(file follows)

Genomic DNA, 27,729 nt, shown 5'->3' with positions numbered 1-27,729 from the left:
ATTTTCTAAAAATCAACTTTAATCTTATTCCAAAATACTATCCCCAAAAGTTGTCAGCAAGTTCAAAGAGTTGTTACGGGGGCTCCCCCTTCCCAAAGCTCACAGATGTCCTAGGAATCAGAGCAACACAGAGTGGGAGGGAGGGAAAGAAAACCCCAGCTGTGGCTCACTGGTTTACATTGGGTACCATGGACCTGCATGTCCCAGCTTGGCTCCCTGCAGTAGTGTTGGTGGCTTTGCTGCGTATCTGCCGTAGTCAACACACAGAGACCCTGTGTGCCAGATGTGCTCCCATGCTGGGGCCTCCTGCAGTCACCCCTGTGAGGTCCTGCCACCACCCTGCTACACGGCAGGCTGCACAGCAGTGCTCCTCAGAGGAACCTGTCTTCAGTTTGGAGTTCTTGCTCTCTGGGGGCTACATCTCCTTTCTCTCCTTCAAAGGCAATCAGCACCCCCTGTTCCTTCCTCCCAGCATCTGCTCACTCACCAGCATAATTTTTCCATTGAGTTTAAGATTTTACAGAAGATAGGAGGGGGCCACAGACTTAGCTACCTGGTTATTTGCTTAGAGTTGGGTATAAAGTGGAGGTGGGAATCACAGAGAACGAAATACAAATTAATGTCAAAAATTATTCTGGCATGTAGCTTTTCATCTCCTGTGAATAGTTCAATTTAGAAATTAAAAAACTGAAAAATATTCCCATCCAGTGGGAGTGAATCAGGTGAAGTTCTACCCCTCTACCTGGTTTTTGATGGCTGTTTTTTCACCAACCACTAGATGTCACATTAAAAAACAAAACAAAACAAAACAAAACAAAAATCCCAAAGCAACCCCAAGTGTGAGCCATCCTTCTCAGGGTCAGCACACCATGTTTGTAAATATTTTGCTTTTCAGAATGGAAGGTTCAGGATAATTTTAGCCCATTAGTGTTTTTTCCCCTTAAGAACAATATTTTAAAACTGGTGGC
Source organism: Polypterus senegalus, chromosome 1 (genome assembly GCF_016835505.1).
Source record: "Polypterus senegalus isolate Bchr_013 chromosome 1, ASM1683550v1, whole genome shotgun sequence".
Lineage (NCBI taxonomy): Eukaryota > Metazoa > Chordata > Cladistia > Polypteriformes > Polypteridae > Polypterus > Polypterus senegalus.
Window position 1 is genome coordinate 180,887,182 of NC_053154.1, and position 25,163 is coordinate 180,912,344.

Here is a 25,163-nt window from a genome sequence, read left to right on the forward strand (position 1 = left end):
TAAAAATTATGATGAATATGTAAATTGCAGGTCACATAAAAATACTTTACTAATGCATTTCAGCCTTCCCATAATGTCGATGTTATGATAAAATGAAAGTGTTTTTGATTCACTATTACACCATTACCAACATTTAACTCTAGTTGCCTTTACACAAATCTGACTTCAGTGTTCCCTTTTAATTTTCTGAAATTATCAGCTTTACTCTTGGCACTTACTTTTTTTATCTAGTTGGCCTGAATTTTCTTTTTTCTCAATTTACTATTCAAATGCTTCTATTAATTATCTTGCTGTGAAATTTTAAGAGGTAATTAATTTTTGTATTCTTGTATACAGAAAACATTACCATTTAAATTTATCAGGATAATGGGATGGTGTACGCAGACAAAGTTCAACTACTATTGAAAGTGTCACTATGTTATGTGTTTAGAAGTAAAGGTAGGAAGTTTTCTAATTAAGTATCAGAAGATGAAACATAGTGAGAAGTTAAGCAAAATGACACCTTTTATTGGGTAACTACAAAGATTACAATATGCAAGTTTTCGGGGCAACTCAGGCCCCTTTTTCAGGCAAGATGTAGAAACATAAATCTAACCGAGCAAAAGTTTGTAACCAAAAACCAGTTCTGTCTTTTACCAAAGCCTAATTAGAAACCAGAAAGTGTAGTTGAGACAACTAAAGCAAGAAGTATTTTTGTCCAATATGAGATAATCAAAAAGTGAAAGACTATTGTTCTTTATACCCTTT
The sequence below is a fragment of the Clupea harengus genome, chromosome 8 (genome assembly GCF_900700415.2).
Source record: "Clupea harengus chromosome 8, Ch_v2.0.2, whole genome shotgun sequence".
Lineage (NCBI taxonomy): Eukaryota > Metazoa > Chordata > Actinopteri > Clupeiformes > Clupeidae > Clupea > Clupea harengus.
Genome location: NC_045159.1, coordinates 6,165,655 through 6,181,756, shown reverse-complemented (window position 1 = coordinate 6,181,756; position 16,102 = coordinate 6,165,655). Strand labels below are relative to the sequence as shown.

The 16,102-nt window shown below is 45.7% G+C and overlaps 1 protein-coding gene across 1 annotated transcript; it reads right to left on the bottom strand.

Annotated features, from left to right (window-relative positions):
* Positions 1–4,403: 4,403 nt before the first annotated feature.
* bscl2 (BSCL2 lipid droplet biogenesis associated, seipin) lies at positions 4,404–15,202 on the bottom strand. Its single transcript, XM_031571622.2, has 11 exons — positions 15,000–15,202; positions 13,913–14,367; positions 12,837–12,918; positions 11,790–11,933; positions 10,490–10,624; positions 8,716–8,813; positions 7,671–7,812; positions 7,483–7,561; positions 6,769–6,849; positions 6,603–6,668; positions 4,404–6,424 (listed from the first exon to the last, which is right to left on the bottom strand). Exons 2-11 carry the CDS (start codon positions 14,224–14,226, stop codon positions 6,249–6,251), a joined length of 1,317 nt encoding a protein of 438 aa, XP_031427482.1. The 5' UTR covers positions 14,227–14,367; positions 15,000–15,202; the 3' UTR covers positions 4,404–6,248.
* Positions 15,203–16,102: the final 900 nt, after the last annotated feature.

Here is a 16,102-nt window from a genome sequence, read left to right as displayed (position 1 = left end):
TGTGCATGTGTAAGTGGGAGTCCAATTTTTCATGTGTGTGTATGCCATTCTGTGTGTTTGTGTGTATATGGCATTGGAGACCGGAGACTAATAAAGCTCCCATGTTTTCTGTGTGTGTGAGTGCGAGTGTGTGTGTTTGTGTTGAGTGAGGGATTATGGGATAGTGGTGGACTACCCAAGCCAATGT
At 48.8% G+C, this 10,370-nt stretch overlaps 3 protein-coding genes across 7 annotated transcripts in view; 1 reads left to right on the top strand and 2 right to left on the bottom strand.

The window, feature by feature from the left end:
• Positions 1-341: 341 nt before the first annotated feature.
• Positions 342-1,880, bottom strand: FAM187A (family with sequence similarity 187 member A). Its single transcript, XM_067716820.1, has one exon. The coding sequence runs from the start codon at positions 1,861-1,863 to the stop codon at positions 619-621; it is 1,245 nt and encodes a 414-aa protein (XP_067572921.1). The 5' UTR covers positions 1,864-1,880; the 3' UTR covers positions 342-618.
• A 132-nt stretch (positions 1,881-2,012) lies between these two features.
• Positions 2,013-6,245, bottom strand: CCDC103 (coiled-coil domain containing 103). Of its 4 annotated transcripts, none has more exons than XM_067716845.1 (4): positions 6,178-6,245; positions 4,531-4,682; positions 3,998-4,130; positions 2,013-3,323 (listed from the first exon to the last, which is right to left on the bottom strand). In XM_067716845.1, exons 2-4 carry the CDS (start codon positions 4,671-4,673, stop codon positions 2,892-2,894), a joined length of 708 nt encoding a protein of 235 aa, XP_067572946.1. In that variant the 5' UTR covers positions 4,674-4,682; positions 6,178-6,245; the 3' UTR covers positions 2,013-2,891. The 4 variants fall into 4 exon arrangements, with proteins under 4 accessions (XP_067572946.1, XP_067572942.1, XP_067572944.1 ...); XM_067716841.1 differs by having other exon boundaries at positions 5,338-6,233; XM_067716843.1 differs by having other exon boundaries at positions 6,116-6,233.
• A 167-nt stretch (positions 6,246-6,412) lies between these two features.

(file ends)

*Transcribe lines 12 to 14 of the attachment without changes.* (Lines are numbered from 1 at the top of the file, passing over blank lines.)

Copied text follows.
Genome location: NC_045159.1, coordinates 6,165,655 through 6,181,756, shown reverse-complemented (window position 1 = coordinate 6,181,756; position 16,102 = coordinate 6,165,655). Strand labels below are relative to the sequence as shown.

The 16,102-nt window shown below is 45.7% G+C and overlaps 1 protein-coding gene across 1 annotated transcript; it reads right to left on the bottom strand.

Annotated features, from left to right (window-relative positions):